There are two Center Axis Relock primary positions: “high” and “extended.” In both positions you stand bladed to the target; your support-side foot is closer to the target with your weapon-side foot farther away. That puts your shoulders 90 degrees to the target with your support side shoulder pointing directly at it. This offers a smaller target for your attacker. Believe me, when someone’s shooting at you, you want to get very small.
With Center Axis Relock you draw into the high position and bring your gun up to the center of your chest with the barrel level and parallel to your shoulders. If your shoulders are pointing toward your attacker, your gun is also pointing at your attacker and you can quickly fire one or more shots at your attacker’s position if you don’t have time to aim down the sights and he is right on top of you.
During the draw, your support hand moves up beneath your gun in your strong hand. It is very important to never sweep your support hand during the draw. In addition, your support hand is pulling your gun away from the target while your gun hand is pushing it toward the target, forming a very stable triangle. This allows you to move in any direction quickly and easily while keeping your attacker covered. You can also use your elbows for elbow strikes if your attacker is that close.
If you have the time and distance from your attacker necessary, you go to the extended position. You smoothly roll the gun up and towards the target. Don’t lower your head to the gun, bring the gun into your line of sight so that the sights are between your eyes and your target. Keeping your head upright helps maintain your balance and allows you to move more freely. The extended position is the intended firing position for accuracy.
The CAR Benefits
- Stability: Holding your weapon close to your body and is more stable than holding your firearms with your arms fully extended
- Eliminates double vision: With the sights held close to your face at reading distance, it eliminates the double sight picture and promotes greater accuracy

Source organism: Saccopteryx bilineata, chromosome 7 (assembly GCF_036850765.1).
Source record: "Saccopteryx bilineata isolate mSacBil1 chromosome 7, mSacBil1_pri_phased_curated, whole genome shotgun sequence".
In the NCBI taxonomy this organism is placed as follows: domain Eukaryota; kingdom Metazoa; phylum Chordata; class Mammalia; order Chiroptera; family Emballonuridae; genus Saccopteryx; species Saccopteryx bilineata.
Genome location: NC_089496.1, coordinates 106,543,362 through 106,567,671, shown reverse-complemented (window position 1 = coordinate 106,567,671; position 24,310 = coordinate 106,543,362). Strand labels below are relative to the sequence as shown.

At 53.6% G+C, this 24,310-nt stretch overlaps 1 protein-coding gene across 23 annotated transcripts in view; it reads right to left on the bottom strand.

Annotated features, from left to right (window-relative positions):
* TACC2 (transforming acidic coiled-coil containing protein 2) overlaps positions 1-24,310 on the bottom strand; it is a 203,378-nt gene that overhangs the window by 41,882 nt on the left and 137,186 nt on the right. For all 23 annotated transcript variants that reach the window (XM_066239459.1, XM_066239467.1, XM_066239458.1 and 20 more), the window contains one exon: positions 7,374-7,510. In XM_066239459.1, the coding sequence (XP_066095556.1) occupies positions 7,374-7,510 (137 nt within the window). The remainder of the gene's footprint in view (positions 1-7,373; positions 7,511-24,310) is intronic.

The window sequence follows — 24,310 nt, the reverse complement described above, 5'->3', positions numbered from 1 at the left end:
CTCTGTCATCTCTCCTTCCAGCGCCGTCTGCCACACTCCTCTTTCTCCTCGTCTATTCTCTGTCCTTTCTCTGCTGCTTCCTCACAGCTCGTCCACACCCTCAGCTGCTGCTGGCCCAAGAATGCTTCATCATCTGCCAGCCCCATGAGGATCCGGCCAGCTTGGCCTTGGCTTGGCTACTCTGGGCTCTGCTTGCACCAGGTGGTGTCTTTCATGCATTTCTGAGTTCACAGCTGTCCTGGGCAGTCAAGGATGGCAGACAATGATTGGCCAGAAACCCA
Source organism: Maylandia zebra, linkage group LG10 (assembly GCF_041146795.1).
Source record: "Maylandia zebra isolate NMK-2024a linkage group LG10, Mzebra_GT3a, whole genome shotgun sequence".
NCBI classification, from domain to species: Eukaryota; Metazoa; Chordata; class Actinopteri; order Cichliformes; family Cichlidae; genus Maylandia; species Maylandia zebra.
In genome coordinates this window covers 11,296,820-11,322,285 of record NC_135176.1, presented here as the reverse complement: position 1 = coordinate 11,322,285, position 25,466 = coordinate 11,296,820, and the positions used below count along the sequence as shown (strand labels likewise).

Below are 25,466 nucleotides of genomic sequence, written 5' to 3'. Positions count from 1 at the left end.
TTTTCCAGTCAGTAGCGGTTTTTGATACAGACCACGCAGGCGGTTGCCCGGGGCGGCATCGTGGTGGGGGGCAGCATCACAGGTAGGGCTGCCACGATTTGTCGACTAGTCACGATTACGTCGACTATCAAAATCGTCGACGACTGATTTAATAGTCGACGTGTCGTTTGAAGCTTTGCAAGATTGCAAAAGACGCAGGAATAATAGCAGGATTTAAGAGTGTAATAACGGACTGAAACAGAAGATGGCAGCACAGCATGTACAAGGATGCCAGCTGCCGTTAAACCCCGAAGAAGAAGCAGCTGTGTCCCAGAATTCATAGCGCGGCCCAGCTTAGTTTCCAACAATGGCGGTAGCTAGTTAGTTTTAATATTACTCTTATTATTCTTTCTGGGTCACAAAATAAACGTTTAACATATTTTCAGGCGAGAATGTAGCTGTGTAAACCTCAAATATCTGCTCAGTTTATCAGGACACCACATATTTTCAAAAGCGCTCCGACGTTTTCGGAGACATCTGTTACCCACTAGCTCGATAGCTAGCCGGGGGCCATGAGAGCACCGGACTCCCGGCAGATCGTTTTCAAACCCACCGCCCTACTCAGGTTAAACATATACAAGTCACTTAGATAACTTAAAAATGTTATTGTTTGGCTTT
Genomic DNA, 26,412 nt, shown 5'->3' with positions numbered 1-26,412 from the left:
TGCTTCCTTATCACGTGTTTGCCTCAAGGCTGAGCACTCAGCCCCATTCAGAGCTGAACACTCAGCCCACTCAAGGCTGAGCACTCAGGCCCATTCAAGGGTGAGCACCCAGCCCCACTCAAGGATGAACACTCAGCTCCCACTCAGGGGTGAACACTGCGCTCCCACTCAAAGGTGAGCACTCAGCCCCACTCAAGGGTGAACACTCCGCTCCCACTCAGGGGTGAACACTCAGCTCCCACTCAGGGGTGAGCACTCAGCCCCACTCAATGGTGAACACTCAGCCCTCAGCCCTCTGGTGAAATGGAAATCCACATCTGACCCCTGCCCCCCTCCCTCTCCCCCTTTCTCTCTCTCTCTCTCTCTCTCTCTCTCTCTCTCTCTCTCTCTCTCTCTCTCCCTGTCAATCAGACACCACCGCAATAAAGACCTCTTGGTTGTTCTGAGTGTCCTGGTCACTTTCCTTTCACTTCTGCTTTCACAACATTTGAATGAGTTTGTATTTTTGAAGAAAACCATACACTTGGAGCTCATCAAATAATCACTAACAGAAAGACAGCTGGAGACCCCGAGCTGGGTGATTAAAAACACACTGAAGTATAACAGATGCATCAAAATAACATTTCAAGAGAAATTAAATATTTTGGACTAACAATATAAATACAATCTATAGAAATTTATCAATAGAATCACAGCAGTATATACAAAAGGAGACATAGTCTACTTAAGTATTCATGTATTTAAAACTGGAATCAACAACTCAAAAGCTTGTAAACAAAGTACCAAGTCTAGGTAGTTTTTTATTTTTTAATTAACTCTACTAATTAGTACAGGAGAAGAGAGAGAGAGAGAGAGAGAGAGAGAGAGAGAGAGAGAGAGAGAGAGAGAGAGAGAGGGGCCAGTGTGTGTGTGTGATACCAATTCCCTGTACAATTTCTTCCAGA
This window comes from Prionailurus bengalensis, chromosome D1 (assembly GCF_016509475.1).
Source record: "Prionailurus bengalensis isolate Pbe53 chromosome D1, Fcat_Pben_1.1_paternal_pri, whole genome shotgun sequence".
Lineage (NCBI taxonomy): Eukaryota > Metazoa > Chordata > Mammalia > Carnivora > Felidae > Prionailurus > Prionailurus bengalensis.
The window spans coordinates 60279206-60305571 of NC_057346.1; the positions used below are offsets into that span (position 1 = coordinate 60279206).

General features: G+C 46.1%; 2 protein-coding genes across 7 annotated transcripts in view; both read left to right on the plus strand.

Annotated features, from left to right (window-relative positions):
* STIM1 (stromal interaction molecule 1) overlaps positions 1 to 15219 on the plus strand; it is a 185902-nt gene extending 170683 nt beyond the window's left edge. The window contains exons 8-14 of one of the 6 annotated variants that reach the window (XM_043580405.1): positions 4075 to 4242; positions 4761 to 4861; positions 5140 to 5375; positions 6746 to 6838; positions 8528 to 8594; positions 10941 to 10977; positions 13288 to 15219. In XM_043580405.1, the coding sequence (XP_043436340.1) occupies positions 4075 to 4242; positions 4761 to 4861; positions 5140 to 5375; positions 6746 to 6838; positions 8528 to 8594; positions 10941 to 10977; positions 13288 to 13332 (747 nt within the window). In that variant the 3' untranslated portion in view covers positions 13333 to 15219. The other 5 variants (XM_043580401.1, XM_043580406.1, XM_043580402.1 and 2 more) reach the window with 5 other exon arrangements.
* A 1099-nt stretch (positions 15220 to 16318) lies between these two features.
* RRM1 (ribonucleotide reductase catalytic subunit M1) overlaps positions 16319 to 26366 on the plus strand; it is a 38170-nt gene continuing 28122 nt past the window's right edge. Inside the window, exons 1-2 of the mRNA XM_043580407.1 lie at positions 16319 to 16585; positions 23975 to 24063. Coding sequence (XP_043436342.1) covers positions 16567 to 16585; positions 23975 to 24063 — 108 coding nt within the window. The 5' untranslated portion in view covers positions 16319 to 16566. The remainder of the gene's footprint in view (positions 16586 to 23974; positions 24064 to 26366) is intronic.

- Improves weapon retention: Holding the weapon close to your body makes it more difficult for an attacker to take it away
- Can be used when seated: CAR is the best position when shooting from a car or any other seated position
- Makes a smaller target: By presenting only one side your body to your attacker, it makes you harder to hit
- Reduces recoil: Utilizing the body’s support structure in a natural way reduces felt recoil and helps you stay on target
- Universality: CAR can be used regardless of your age, size, strength or gender
- Speed: With your weapon close to your body, reloading and clearing stoppages is faster
- Instinctive: CAR incorporates your body’s natural reactions
There are drawbacks to Center Axis Relock. If you enter a room and you don’t know which side the bad guy’s on you may have to turn your entire body to face your target, which takes time you won’t have. The Modern Isosceles stance facilitates faster movement in this kind of situation giving you better reaction time. In an armed encounter, moving off the line between you and your attacker could also help you survive. The Isosceles method is superior to CAR here being more natural for shooting while moving.
What the Professionals Think
My go-to-guy for questions related to training/technique is Steve Krystek, CEO of PFC Training. Steve has twenty-some years experience in military, law enforcement, and security, and has developed tactics for SWAT teams as well as other elite military and law enforcement units.